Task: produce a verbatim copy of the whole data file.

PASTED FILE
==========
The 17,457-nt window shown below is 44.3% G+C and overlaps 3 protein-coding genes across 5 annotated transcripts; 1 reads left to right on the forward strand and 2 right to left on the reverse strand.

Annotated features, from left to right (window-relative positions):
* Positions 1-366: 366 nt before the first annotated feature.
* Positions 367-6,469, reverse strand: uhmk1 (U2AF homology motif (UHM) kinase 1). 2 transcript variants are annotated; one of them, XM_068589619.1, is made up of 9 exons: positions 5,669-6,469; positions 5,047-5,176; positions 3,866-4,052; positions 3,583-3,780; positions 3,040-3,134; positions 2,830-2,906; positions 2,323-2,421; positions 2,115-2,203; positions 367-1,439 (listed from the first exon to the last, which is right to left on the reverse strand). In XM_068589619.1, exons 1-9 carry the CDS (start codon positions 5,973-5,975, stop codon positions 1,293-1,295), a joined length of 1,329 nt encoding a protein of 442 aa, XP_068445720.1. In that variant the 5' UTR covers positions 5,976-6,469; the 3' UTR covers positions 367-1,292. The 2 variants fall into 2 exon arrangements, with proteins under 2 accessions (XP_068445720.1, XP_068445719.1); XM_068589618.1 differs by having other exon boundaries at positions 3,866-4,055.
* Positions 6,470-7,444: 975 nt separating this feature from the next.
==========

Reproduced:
The 17,457-nt window shown below is 44.3% G+C and overlaps 3 protein-coding genes across 5 annotated transcripts; 1 reads left to right on the forward strand and 2 right to left on the reverse strand.

Annotated features, from left to right (window-relative positions):
* Positions 1-366: 366 nt before the first annotated feature.
* Positions 367-6,469, reverse strand: uhmk1 (U2AF homology motif (UHM) kinase 1). 2 transcript variants are annotated; one of them, XM_068589619.1, is made up of 9 exons: positions 5,669-6,469; positions 5,047-5,176; positions 3,866-4,052; positions 3,583-3,780; positions 3,040-3,134; positions 2,830-2,906; positions 2,323-2,421; positions 2,115-2,203; positions 367-1,439 (listed from the first exon to the last, which is right to left on the reverse strand). In XM_068589619.1, exons 1-9 carry the CDS (start codon positions 5,973-5,975, stop codon positions 1,293-1,295), a joined length of 1,329 nt encoding a protein of 442 aa, XP_068445720.1. In that variant the 5' UTR covers positions 5,976-6,469; the 3' UTR covers positions 367-1,292. The 2 variants fall into 2 exon arrangements, with proteins under 2 accessions (XP_068445720.1, XP_068445719.1); XM_068589618.1 differs by having other exon boundaries at positions 3,866-4,055.
* Positions 6,470-7,444: 975 nt separating this feature from the next.